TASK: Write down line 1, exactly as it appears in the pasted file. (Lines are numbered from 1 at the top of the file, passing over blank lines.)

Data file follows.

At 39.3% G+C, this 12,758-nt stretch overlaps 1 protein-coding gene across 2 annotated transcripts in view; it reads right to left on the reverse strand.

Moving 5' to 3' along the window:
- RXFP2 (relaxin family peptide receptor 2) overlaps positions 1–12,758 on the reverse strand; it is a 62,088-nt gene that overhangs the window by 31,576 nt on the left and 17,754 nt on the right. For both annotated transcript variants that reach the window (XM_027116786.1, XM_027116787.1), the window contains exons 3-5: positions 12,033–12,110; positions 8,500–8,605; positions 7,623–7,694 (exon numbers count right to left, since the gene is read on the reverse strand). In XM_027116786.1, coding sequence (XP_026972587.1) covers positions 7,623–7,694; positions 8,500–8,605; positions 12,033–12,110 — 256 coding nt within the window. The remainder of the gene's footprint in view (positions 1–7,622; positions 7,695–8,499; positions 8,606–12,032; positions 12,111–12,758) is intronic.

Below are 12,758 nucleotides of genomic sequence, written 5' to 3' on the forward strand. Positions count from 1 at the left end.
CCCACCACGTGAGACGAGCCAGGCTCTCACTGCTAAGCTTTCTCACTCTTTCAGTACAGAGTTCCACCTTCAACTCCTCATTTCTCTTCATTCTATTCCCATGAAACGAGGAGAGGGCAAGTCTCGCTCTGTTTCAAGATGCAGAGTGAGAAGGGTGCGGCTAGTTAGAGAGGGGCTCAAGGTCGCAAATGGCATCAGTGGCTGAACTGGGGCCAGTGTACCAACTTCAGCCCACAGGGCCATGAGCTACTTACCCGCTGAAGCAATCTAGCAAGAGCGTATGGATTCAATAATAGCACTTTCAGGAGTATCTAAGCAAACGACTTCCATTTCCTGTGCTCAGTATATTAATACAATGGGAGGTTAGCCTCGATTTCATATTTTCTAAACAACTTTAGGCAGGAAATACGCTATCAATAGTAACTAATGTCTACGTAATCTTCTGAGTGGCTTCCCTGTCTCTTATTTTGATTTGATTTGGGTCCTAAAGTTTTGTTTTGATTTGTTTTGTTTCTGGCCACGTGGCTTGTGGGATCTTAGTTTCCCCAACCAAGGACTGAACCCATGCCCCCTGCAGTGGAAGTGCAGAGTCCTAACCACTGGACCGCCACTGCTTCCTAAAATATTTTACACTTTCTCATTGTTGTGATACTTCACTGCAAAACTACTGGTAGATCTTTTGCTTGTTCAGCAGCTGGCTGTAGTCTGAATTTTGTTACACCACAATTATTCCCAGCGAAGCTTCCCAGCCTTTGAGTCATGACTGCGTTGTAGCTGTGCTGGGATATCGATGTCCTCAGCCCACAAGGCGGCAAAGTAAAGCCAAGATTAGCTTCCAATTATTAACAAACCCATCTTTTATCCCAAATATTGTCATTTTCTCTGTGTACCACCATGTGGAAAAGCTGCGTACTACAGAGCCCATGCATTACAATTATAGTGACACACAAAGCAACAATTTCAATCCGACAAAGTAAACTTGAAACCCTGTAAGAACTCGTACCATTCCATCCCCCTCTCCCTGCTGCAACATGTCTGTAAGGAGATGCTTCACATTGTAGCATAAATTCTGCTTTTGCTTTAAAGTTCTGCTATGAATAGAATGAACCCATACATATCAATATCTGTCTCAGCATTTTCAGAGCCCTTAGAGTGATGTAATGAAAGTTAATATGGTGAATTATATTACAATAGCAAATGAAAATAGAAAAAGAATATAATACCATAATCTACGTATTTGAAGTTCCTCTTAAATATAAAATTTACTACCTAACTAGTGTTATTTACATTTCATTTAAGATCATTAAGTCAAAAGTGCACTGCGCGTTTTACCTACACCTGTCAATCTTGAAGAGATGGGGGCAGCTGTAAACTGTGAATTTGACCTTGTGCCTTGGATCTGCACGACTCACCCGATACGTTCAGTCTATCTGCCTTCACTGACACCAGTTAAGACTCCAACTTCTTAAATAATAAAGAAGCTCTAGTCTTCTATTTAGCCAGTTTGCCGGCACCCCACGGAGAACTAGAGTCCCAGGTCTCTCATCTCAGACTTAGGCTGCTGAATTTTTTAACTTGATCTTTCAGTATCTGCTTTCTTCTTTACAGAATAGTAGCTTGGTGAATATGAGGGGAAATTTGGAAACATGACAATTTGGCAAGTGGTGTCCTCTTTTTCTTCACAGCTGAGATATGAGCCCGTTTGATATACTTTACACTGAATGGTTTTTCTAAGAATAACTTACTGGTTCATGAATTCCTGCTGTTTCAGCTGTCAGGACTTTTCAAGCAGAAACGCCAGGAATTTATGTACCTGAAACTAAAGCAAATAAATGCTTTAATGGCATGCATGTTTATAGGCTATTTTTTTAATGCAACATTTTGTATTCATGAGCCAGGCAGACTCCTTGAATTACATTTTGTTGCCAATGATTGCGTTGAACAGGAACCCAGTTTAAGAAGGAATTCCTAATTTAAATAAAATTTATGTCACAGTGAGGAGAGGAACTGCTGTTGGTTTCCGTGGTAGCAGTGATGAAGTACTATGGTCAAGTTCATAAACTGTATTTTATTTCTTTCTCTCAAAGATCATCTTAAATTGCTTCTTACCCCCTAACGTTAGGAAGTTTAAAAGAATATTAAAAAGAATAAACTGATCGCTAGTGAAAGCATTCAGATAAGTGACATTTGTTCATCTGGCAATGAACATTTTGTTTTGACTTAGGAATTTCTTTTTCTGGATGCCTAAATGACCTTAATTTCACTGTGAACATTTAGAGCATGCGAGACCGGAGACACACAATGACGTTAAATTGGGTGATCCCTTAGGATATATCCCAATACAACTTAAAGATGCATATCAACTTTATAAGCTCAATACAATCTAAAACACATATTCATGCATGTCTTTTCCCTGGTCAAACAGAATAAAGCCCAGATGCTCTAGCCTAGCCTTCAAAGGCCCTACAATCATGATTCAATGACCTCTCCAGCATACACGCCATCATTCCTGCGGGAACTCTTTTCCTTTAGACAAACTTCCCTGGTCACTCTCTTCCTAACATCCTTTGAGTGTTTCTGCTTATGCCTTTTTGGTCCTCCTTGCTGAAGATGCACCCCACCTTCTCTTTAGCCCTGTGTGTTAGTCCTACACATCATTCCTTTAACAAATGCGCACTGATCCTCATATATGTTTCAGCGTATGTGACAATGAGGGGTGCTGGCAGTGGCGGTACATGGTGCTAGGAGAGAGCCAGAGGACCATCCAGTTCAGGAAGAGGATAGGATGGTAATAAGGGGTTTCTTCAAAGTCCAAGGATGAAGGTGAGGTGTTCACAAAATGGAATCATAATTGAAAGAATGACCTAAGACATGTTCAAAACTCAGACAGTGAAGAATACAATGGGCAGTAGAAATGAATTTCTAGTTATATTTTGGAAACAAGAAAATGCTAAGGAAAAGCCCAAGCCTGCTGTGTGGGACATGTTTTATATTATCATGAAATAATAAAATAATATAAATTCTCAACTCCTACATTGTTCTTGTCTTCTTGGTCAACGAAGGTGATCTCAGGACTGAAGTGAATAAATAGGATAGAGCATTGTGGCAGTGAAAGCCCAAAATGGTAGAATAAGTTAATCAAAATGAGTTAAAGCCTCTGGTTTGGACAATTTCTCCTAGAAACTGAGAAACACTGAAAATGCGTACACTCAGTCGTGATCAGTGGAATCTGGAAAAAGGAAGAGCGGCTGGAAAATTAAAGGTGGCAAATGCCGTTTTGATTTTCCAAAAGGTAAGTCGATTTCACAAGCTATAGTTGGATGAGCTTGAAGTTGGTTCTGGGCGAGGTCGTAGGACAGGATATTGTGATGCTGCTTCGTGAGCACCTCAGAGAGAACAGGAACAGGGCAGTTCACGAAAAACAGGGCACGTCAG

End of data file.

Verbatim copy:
At 39.3% G+C, this 12,758-nt stretch overlaps 1 protein-coding gene across 2 annotated transcripts in view; it reads right to left on the reverse strand.